ARONOFF: What was the situation, after three terms in the House, that made you decide to seek the Senate seat?

SEN. SMITH: Well, the Senator at the time was Gordon Humphrey—I’m sure you remember him.


SEN. SMITH: I know that your founder, Reed Irvine, knew him well, and we worked together a lot, but Gordon was a great conservative.  He had no political experience, and yet he was elected to the U.S. Senate in a surprise win over a guy by the name of Tom McIntyre in 1978.  Gordon and I were good friends, politically and also personally, and he told me that he was only going to serve two terms.  He gave me the heads up about a year and a half out, before the media even knew it, and he said, “If I hear about this, or read this in the media that I’m not running, I’m going to attribute it to you and I’m not going to support you.” I took him at his word on that.  I did not tip my hand, I never said a word, but it gave me the time to prepare, quietly, behind the scenes, to line up some support.  So with Gordon Humphrey’s help I was able to win that Republican nomination for the U.S. Senate in 1990, and went on to get elected, and then re-elected in 1996 in a very close race with Congressman Swett.

ARONOFF: You mentioned that Senator Humphrey was friends with AIM’s founder and long time chairman, Reed Irvine—

SEN. SMITH: Correct.

ARONOFF: During your time in the Senate, one of the issues you were passionate about was the POW/MIA issue—Prisoners of War/Missing in Action—and it was during that period that, I guess, you became acquainted with Reed.  So tell us a little about that issue, why you became so involved in that, and about your relationship with Reed as a result.

SEN. SMITH: I don’t want to get into too much personal stuff here, but in the airplane crash that killed my dad there was very little information provided to my mother.  As a matter of fact, she got, really, hardly any information.  But after I got elected to Congress I was able to dig out the files, and use the power I had as a Congressman to get the files.  I was entitled to them but it took a little work to get them.  I found out a lot about what happened.  I think that not knowing a little different—a POW’s different than that—but for a while, not knowing how my dad died, or what happened, or what the circumstances were, it kind of led me to, when I heard about these guys that still might be in Vietnam prisons somewhere—and we’re talking now late ’70s, early ’80s, when there was still a lot of talk about that—I met up with a Congressman, Billy Hendon, who had been involved in it—a North Carolina Congressman at the time—and I was just fascinated by it.  I took, I think, three to five trips, I believe, to Vietnam.  We went through prisons and met with Vietnamese leaders.  We could never—I still believe they kept men behind but we could never really bring one out, so to speak, and that seems to be the ultimate criteria for proof.  I know Reed Irvine was fascinated, was certainly helpful with us, all of us, who were working that issue at the time, in terms of writing about it and being supportive, and that’s where I got to know him. I think it was a good relationship, and one that I’ll always cherish as a member of Congress.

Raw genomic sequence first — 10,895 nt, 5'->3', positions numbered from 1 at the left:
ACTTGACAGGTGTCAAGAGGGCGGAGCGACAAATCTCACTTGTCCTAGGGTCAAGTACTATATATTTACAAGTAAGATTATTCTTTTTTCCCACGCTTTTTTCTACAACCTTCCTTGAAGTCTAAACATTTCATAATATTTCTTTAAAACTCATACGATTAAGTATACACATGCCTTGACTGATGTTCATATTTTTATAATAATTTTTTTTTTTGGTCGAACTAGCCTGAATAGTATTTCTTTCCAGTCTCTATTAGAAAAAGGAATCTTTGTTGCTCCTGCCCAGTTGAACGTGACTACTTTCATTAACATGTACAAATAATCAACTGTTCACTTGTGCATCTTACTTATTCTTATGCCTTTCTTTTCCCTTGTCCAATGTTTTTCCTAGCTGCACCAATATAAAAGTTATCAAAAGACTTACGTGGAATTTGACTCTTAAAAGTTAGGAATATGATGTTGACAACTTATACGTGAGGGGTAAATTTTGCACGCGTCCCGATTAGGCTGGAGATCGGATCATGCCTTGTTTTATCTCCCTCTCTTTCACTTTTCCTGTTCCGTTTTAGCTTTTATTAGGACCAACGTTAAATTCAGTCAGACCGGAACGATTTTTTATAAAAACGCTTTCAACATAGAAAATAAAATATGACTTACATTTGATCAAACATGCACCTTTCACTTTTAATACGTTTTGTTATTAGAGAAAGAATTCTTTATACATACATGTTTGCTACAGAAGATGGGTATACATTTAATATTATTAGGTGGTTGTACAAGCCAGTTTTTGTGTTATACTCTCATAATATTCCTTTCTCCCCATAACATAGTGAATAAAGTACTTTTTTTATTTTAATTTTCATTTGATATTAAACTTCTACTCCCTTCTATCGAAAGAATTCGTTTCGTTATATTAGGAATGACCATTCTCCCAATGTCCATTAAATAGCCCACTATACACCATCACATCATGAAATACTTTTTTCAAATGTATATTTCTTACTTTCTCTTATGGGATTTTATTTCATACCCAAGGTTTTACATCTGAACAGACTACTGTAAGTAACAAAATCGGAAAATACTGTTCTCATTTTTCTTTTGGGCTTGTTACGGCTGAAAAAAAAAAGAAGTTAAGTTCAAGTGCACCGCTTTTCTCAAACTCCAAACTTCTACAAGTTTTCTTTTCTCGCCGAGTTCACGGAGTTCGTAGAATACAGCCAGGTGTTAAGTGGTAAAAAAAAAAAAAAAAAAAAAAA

ARONOFF: That issue seems to be a dead issue these days.  You don’t ever hear anyone talking about it anymore.  Did it just kind of reach, as you said, the end of the line, where we couldn’t bring anyone out, and there was no proof, so it just kind of lost its sting as an issue?